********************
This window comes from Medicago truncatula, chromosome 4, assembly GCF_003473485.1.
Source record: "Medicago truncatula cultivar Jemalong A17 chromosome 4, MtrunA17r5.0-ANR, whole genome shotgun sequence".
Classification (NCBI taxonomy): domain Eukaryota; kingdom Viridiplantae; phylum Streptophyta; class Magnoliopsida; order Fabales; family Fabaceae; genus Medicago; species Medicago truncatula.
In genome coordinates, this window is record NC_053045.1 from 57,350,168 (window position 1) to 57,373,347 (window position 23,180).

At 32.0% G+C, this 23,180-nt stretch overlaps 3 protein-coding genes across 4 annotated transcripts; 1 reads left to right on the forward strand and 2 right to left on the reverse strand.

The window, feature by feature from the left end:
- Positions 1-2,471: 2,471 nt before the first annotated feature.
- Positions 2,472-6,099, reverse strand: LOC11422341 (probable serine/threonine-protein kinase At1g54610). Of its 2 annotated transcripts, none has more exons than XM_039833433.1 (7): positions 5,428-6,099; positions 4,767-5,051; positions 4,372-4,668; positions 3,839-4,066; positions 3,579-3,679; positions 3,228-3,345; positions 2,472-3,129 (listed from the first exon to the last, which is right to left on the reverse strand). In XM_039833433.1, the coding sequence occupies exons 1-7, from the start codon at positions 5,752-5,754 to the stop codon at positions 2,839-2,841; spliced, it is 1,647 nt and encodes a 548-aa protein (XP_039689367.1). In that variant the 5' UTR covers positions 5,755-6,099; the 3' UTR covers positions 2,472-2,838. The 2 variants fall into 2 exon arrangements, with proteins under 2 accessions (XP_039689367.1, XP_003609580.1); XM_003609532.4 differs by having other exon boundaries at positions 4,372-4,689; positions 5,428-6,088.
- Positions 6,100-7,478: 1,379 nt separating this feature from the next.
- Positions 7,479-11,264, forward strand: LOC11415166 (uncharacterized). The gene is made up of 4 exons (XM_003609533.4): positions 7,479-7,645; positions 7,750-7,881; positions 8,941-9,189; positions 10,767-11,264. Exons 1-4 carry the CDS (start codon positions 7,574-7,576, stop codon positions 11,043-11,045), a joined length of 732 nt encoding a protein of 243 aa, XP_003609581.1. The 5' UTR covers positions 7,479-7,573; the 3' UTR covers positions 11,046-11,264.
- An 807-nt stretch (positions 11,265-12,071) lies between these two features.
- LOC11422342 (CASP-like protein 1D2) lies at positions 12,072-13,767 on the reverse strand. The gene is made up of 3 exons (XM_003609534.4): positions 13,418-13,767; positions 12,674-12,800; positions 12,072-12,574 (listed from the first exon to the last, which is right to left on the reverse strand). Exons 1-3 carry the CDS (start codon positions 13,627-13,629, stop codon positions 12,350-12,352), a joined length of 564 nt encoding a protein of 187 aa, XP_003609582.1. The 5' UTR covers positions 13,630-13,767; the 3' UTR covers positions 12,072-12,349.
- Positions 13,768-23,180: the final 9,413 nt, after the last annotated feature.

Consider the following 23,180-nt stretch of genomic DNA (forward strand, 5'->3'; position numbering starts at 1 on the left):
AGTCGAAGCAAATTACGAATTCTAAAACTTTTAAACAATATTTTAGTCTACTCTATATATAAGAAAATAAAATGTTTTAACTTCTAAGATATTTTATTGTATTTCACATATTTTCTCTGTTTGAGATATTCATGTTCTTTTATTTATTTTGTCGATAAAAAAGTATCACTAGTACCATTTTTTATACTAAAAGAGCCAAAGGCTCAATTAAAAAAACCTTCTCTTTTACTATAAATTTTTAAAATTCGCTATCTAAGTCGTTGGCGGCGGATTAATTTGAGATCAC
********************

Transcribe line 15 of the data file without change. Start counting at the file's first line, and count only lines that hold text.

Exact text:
AGTCGAAGCAAATTACGAATTCTAAAACTTTTAAACAATATTTTAGTCTACTCTATATATAAGAAAATAAAATGTTTTAACTTCTAAGATATTTTATTGTATTTCACATATTTTCTCTGTTTGAGATATTCATGTTCTTTTATTTATTTTGTCGATAAAAAAGTATCACTAGTACCATTTTTTATACTAAAAGAGCCAAAGGCTCAATTAAAAAAACCTTCTCTTTTACTATAAATTTTTAAAATTCGCTATCTAAGTCGTTGGCGGCGGATTAATTTGAGATCAC